It's not very long at all before Patrick comes up against Elizabeth whom he has been pointedly ignoring because she's Julian's friend. A general meeting dealing with gardening and associated matters is held and everyone in the first form has to attend. Patrick doesn't because he's not interested and he goes away by himself to practice hitting balls with his racquet. Elizabeth is sent to fetch him and you might imagine what happens. Here's a girl coming to order Patrick of all people to attend a meeting. Elizabeth confronts him, but he won't accompany her. The girl's impulsiveness gets the better of her and she grabs his racquet then races off with it, and throws it into a bush on her way back to the meeting. A very angry Patrick storms after her and ends up at the venue demanding the return of his possession... No one's interested — the meeting holds priority. Patrick is ordered to sit down and he does so.

It's now raining. The racquet is outside in the bushes and getting very wet. After the meeting it's time for Elizabeth to return the racquet which is in very bad shape from the wetting it has received or at least Patrick thinks it's in very bad shape in fact he thinks that it's ruined and, putting it very, very mildly, this unfortunate accident does not help Elizabeth/Patrick relations in any way whatsoever! The damage is reported at the next School Meeting and William, the head boy who is one of those 'In Charge' is rather a clued-up lad when it comes to racquets and he discovers an inconsistency in the damage which results in Patrick looking a bit of a fool and also a little out of pocket and this, together with Julian constantly bettering him in class, makes life quite miserable for the boy. Julian doesn't really want to crow over his cousin all the time but Patrick'' attitude is such that he (Julian) and Elizabeth are determined to push him down whether it be in the classroom or at tennis which Patrick loves. Miss Ranger, the form mistress is amazed at the high marks the three are getting but doesn't realize the true facts — 'two' are vying with 'one'.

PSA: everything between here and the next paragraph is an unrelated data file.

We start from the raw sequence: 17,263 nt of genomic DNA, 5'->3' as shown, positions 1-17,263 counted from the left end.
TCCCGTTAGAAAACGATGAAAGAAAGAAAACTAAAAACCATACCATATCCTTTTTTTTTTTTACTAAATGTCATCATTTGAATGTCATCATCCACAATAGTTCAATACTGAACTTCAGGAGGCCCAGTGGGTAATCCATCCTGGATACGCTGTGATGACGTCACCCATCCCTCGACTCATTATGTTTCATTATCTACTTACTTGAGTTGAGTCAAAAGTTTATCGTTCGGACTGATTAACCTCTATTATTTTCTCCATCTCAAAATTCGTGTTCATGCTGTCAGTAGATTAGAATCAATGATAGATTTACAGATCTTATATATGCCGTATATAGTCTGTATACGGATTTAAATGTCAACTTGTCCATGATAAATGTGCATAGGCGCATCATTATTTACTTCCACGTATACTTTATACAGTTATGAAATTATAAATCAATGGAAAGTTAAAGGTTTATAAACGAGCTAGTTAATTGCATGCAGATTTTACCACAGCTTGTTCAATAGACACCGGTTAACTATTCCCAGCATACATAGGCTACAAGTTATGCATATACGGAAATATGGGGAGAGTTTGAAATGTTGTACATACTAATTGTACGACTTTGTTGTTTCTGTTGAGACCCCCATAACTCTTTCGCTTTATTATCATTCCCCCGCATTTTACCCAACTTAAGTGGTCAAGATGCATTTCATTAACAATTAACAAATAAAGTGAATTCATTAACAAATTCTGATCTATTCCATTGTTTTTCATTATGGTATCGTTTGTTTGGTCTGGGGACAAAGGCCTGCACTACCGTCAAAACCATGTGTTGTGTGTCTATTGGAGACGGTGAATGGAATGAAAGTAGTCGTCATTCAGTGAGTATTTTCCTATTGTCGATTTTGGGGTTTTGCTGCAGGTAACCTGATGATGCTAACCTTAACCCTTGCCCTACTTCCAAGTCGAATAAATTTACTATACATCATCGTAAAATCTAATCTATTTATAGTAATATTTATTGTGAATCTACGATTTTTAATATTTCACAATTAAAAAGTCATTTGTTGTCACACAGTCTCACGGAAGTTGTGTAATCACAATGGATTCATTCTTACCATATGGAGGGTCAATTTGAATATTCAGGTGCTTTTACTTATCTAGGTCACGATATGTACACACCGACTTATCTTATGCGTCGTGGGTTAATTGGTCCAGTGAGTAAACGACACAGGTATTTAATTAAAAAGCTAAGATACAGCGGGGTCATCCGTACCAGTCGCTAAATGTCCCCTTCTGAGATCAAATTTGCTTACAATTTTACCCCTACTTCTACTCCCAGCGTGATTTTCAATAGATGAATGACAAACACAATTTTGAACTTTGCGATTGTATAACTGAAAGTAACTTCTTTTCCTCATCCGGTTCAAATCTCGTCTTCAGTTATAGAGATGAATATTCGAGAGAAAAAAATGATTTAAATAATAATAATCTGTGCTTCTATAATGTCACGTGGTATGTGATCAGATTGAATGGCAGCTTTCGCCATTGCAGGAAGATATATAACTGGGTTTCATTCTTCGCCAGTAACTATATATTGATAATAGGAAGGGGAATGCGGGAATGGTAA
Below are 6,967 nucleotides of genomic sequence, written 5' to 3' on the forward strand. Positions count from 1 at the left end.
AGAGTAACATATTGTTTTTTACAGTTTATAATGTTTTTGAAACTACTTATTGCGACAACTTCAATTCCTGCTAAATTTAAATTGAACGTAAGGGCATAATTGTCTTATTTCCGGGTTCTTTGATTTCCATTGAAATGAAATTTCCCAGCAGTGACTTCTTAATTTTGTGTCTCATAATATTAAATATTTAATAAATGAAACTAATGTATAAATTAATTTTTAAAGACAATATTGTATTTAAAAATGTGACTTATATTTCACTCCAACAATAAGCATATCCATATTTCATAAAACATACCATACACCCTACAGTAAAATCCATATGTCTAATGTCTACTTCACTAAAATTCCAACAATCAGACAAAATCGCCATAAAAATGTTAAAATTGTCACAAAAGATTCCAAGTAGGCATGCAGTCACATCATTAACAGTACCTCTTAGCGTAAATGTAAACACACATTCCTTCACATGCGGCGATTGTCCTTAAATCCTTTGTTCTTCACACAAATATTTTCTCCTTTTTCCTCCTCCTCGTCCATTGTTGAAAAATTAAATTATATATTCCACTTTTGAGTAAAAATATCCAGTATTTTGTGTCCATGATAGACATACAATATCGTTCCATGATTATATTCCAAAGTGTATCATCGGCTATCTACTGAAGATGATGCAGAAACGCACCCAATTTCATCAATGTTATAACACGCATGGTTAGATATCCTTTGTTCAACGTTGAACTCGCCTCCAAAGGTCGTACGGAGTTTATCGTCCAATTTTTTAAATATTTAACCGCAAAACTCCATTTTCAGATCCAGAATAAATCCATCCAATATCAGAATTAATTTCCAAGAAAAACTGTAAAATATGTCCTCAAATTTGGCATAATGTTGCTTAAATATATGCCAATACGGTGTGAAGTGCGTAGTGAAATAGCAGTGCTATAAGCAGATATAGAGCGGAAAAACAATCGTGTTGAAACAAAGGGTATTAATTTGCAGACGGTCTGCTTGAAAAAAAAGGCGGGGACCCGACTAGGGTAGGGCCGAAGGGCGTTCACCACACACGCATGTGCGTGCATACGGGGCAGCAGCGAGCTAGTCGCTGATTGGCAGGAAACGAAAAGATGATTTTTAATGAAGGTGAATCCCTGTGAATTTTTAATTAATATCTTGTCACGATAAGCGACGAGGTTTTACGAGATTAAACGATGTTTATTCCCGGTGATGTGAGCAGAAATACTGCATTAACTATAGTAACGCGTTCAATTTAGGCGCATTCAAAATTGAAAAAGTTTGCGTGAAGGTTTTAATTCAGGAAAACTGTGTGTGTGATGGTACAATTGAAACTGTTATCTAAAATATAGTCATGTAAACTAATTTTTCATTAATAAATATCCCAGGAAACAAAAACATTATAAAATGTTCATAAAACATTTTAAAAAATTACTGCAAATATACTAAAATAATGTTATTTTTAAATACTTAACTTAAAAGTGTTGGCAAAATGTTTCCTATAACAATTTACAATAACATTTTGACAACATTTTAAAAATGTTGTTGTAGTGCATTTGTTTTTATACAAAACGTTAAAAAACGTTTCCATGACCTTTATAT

Julian thinks it's time to play a trick in class and he does. It's very successful but Patrick is unimpressed and thinks Miss Ranger should be told! This doesn't endear him to anyone and they 'sit' on him. Sitting on someone in the school situation would mean that your classmates make their feelings felt in a strong way — even to the extent of physical force. Patrick goes from Bad to Worse unfortunately and raises the wrath of all during a confrontation where he lashes out with his racquet and clouts Elizabeth.

Right, that's it! "We'll call a meeting tonight and we'll confiscate his racquet!" That'll teach him! ... and ... "We'll send him to Coventry!" (That means no one will speak to him).

Elizabeth fetched her prep and did it out of doors that lovely warm evening. But it was difficult to learn French verbs when the swallows swooped and darted in the sky, and bees hummed happily in the flowers around.

Now everyone's off to bed — but where's Patrick? No one's seen him. Elizabeth snuggles down and then feels a piece of paper rustling somewhere in her bed. It's a note from the boy " ... apologize for hitting you with my racquet ... partly your fault when you grabbed at it ... now you've taken it away from me ... I wish ...I'm fed up ... nobody likes me ... I'm off!" — or words to that effect!

Tragedy! But tragedy can be averted with the right luck and good intentions and we can hope that this last story about the Naughtiest Girl will end as happily as the rest of them.